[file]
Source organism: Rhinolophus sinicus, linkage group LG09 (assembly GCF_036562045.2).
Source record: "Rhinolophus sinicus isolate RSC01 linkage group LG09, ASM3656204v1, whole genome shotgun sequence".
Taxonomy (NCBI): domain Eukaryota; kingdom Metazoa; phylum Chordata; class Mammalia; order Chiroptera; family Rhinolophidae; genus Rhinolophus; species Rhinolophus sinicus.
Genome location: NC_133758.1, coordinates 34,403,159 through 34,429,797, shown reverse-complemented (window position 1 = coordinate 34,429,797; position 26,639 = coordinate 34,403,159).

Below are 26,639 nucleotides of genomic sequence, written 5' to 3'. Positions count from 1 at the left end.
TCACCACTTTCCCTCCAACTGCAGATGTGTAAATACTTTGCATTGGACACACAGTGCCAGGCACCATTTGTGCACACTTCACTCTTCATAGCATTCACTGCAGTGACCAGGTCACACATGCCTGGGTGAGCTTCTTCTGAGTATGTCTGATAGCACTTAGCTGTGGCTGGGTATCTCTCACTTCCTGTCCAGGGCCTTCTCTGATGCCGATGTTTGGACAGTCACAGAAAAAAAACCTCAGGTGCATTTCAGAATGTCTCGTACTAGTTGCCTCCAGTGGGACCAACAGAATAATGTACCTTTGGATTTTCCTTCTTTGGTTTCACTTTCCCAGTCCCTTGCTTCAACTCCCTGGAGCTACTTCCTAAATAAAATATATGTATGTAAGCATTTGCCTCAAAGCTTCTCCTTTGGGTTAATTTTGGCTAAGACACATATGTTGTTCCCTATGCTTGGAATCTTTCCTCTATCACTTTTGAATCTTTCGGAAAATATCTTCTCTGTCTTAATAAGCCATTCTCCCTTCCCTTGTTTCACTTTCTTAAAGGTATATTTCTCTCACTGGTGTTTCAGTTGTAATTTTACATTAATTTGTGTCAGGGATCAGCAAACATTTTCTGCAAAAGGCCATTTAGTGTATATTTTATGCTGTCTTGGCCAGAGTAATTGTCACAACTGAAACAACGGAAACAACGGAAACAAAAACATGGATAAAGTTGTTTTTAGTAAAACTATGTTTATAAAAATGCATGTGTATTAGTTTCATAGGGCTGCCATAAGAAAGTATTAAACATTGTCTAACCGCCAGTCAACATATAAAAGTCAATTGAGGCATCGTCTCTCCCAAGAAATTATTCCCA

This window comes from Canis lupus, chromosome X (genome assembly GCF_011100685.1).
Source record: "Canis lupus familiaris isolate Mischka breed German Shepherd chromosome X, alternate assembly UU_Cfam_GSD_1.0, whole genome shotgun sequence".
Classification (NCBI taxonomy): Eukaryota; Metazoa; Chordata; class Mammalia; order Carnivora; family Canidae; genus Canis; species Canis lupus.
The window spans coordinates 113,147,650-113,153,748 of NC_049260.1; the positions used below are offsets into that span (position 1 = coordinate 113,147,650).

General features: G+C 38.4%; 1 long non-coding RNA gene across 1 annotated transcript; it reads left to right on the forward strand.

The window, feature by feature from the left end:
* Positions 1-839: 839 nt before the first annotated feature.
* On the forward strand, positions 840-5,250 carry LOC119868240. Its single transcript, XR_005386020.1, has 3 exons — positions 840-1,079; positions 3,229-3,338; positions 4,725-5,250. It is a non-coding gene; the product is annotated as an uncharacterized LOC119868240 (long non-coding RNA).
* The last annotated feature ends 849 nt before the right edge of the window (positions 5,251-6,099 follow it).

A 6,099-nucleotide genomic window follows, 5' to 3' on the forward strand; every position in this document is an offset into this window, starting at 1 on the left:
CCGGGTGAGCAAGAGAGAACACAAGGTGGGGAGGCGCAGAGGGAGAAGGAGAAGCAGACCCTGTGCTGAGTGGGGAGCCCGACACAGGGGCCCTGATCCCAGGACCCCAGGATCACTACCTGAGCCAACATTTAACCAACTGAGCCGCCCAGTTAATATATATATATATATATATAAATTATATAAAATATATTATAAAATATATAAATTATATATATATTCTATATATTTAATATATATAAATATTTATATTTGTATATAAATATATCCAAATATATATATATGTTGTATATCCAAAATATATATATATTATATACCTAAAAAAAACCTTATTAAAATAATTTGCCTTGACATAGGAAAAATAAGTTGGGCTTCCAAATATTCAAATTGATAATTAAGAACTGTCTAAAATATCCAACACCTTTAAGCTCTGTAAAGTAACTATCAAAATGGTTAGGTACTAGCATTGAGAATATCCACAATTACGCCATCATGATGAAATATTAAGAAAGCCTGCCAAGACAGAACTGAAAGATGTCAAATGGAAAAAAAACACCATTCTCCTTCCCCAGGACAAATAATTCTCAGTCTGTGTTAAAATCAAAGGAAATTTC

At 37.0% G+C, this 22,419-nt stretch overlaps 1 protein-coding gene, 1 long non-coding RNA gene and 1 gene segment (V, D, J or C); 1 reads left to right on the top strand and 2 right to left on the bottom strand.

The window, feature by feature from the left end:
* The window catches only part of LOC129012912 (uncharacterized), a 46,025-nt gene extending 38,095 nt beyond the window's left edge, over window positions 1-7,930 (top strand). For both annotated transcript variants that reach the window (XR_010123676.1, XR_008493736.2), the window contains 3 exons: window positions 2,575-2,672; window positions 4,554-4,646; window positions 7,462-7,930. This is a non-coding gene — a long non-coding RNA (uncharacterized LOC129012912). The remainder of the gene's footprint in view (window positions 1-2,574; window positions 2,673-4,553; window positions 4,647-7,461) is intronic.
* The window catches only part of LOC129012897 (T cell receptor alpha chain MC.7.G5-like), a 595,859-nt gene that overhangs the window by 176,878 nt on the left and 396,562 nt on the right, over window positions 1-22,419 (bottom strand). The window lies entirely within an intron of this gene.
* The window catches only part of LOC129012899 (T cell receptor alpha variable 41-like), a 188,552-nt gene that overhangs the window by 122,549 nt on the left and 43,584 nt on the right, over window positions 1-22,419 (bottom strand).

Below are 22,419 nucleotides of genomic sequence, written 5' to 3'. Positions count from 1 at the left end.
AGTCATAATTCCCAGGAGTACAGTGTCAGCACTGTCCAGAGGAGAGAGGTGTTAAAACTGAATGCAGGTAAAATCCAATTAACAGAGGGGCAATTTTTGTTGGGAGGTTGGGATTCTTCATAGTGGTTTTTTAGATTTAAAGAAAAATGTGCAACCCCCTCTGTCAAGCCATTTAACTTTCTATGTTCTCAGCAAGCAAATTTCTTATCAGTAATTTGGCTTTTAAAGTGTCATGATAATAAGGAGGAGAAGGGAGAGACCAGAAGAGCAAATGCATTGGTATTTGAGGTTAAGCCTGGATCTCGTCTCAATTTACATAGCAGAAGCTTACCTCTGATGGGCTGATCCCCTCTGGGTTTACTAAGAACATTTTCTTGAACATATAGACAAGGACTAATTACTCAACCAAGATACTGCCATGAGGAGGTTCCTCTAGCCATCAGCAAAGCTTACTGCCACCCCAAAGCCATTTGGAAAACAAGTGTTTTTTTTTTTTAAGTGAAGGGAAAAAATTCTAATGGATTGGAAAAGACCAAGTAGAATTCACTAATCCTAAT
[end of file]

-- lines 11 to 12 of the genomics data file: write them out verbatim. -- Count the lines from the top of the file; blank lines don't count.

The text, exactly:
General features: G+C 38.4%; 1 long non-coding RNA gene across 1 annotated transcript; it reads left to right on the forward strand.

The window, feature by feature from the left end: